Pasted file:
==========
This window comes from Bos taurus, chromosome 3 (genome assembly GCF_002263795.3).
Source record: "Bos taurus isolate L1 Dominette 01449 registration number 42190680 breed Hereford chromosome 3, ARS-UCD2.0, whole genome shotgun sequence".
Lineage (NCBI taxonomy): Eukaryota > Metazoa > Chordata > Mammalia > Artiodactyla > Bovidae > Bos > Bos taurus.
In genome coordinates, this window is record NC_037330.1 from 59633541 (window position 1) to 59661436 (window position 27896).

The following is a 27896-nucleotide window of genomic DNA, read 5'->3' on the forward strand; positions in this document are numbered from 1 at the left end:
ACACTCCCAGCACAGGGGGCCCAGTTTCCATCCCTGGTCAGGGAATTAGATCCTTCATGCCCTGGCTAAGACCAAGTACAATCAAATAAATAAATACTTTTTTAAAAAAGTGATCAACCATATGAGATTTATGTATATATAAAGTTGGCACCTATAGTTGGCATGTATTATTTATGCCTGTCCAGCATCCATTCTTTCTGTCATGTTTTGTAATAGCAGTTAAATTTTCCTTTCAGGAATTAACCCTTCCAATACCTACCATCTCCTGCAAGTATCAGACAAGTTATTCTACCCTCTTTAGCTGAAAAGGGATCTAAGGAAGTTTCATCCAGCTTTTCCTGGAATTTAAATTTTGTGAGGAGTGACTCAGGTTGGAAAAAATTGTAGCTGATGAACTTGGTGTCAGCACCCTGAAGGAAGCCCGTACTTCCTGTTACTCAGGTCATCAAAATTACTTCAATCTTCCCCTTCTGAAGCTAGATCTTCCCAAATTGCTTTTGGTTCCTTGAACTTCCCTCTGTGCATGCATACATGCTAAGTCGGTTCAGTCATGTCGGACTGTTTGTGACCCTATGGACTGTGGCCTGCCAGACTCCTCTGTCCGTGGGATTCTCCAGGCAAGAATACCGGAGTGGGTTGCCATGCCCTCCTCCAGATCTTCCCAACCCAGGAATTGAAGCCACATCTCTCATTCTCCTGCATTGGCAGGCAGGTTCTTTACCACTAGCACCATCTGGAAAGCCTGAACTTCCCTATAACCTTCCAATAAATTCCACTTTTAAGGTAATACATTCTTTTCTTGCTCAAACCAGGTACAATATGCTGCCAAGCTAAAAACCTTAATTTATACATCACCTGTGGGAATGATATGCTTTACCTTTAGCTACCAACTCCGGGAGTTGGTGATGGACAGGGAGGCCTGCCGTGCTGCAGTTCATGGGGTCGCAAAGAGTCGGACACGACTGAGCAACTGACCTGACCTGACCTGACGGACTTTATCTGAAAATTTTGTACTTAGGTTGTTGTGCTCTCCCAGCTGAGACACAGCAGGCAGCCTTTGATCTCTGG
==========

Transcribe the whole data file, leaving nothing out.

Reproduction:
This window comes from Bos taurus, chromosome 3 (genome assembly GCF_002263795.3).
Source record: "Bos taurus isolate L1 Dominette 01449 registration number 42190680 breed Hereford chromosome 3, ARS-UCD2.0, whole genome shotgun sequence".
Lineage (NCBI taxonomy): Eukaryota > Metazoa > Chordata > Mammalia > Artiodactyla > Bovidae > Bos > Bos taurus.
In genome coordinates, this window is record NC_037330.1 from 59633541 (window position 1) to 59661436 (window position 27896).

The following is a 27896-nucleotide window of genomic DNA, read 5'->3' on the forward strand; positions in this document are numbered from 1 at the left end:
ACACTCCCAGCACAGGGGGCCCAGTTTCCATCCCTGGTCAGGGAATTAGATCCTTCATGCCCTGGCTAAGACCAAGTACAATCAAATAAATAAATACTTTTTTAAAAAAGTGATCAACCATATGAGATTTATGTATATATAAAGTTGGCACCTATAGTTGGCATGTATTATTTATGCCTGTCCAGCATCCATTCTTTCTGTCATGTTTTGTAATAGCAGTTAAATTTTCCTTTCAGGAATTAACCCTTCCAATACCTACCATCTCCTGCAAGTATCAGACAAGTTATTCTACCCTCTTTAGCTGAAAAGGGATCTAAGGAAGTTTCATCCAGCTTTTCCTGGAATTTAAATTTTGTGAGGAGTGACTCAGGTTGGAAAAAATTGTAGCTGATGAACTTGGTGTCAGCACCCTGAAGGAAGCCCGTACTTCCTGTTACTCAGGTCATCAAAATTACTTCAATCTTCCCCTTCTGAAGCTAGATCTTCCCAAATTGCTTTTGGTTCCTTGAACTTCCCTCTGTGCATGCATACATGCTAAGTCGGTTCAGTCATGTCGGACTGTTTGTGACCCTATGGACTGTGGCCTGCCAGACTCCTCTGTCCGTGGGATTCTCCAGGCAAGAATACCGGAGTGGGTTGCCATGCCCTCCTCCAGATCTTCCCAACCCAGGAATTGAAGCCACATCTCTCATTCTCCTGCATTGGCAGGCAGGTTCTTTACCACTAGCACCATCTGGAAAGCCTGAACTTCCCTATAACCTTCCAATAAATTCCACTTTTAAGGTAATACATTCTTTTCTTGCTCAAACCAGGTACAATATGCTGCCAAGCTAAAAACCTTAATTTATACATCACCTGTGGGAATGATATGCTTTACCTTTAGCTACCAACTCCGGGAGTTGGTGATGGACAGGGAGGCCTGCCGTGCTGCAGTTCATGGGGTCGCAAAGAGTCGGACACGACTGAGCAACTGACCTGACCTGACCTGACGGACTTTATCTGAAAATTTTGTACTTAGGTTGTTGTGCTCTCCCAGCTGAGACACAGCAGGCAGCCTTTGATCTCTGG